1. I like your blog and you make some interesting (and valid) points, but your contention that Duke canceled the season to protect the players is off base. Duke administrators sacrificed the lacrosse players in an attempt to protect themselves. Their actions (not just the canceling of the season but the very statements by Broadhead) presumed guilt.

    I'd encourage you to read the statement by Steve Henkelmen (the father of former lacrosse team member Erik Henkelmen) for a better idea of just how badly the players were treated by the school.

    Duke University allowed and even encouraged the harrassment of the players. The University was supposed to do what you outline in your post; protect the students. Instead they were cut loose. Thanks.

  2. I just noticed you are pregnant, wife gave birth to our daughter (our first child) on Monday. I am still walking on air, words can't describe it. Best of luck, thanks.


  3. Mike - First of all (and so much more importantly than my take on this Duke thing) congrats on the new baby! And good job, you, admitting how excited you are. Some guys would keep that in, although given how polite you were in commenting and how fairly you're debating with me, you don't seem like that kind of guy. :)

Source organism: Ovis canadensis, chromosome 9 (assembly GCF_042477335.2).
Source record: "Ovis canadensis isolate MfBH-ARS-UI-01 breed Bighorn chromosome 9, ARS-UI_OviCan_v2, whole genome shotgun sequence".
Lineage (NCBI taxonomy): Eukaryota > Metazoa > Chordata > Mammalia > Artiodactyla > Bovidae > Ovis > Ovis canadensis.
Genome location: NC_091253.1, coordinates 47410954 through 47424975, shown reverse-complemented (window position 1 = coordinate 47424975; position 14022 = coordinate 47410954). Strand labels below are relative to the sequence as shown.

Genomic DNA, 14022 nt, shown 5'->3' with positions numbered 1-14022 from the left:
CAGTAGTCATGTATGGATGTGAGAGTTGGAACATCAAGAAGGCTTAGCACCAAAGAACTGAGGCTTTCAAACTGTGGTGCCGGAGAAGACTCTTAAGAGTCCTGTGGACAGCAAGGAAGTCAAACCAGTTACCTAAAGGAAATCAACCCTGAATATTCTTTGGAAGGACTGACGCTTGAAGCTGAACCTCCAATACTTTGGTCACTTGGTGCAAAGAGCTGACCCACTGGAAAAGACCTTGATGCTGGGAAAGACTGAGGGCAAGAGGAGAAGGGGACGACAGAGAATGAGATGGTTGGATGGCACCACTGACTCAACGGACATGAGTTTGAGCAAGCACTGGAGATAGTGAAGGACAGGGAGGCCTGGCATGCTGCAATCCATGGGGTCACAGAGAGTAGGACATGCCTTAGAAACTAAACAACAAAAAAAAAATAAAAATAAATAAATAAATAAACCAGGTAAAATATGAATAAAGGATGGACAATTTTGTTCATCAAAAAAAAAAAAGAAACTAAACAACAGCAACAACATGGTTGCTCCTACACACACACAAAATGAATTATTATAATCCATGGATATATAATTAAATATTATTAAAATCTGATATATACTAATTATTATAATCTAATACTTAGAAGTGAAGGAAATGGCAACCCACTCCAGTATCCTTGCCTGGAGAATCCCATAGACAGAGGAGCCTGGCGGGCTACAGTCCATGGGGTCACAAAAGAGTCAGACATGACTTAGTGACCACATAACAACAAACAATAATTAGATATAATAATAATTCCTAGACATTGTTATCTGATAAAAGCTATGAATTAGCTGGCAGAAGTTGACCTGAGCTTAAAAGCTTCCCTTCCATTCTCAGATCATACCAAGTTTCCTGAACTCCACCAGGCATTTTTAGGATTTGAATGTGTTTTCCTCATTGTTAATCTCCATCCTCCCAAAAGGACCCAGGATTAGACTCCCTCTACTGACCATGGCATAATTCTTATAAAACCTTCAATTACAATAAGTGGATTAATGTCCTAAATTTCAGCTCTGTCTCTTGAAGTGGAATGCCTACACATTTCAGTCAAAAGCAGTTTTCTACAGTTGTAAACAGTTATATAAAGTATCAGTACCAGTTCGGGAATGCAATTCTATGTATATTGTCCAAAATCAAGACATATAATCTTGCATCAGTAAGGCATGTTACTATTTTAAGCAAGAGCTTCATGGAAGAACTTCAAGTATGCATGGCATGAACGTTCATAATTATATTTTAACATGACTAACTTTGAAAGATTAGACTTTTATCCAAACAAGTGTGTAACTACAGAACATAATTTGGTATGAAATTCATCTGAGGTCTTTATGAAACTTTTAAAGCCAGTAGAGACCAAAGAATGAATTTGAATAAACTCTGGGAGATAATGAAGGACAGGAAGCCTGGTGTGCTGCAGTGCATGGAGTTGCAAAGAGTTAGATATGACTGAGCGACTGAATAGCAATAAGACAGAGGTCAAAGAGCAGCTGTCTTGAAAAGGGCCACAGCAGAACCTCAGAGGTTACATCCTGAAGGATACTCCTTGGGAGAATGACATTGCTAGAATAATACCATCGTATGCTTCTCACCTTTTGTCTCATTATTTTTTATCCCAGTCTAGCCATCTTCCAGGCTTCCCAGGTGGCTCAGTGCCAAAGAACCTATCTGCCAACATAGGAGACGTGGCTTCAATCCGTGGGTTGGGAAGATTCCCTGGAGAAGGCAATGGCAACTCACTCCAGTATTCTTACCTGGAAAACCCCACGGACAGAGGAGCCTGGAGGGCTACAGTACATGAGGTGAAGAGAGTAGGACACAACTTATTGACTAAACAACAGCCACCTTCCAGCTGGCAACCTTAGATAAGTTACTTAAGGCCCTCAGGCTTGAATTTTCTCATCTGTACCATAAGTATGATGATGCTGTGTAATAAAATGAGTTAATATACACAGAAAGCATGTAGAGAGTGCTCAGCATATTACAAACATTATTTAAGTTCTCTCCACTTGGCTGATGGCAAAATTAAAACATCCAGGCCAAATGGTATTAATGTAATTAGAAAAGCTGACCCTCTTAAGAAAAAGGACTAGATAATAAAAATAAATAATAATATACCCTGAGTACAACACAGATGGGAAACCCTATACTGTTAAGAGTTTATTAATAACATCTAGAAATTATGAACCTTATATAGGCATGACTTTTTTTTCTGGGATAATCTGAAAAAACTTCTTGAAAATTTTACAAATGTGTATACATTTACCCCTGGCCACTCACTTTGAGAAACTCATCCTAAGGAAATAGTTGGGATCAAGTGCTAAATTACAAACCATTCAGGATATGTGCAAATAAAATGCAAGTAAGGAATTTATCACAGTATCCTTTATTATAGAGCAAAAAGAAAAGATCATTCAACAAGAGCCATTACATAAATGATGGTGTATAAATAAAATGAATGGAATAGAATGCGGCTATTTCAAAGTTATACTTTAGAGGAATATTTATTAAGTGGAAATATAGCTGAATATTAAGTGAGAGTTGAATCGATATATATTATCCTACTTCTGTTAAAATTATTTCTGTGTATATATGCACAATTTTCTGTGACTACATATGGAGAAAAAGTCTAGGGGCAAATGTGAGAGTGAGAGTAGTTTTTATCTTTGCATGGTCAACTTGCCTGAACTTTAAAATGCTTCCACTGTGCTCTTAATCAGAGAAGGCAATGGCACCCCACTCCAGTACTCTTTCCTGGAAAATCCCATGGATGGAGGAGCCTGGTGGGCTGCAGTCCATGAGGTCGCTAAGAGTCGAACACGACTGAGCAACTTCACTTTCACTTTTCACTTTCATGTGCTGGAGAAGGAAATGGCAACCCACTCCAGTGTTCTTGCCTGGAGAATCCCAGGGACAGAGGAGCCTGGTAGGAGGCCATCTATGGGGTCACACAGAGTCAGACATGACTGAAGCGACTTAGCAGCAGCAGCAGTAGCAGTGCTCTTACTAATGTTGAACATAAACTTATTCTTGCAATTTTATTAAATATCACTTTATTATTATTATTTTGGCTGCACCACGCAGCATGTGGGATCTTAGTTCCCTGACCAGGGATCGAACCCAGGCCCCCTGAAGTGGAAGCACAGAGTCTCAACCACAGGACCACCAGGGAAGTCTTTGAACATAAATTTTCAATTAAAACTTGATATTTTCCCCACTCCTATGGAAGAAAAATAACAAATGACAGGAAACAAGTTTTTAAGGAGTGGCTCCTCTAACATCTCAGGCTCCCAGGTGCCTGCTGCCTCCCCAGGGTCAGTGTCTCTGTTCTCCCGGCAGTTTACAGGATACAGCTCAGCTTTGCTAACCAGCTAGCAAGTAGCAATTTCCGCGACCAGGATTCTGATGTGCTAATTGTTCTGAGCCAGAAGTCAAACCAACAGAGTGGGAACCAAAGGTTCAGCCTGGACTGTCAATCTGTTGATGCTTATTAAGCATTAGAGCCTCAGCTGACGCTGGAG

Anyway. I think you're right - life on campus for those guys got really ugly really fast, and I'm sure that the admins could have done more to buoy up their situation. In a case like that, though, it would be easy for moral and emotional support to be sidelined by public opinion and politics - not because the admins didn't want to provide it, but because they had to give the appearance of being utterly objective until the truth was fully explored, even to the extent of being harsh in their public statements about the team members. The school is a private institution, yes, but it's still a public power, especially in Durham, where town/gown relations aren't ever all that good, from what I've heard. To survive the intense media scrutiny from interest groups (led most vocally by Jesse Jackson and Al Sharpton) Duke HAD to put on a balls-out, cop-cooperating front, and they couldn't publicly defend their men without first knowing absolutely everything, including that they were innocent.

    It sucks, I'm not arguing that. The professors who acted like assholes should be reprimanded in some way (public apology? head on a stick? whatever, I'm not picky) - but my feeling on it is that they're most likely feeling their assholishness rather strongly, now that the guys have been exonerated. It's easy to criticize and so much harder to have been wrong in that criticism, particularly when one is, in one's own opinion, a Formidable and Super-Intelligent Professor who's trying to get respect from his/her students. Embarrassment is a pretty powerful punishment in itself.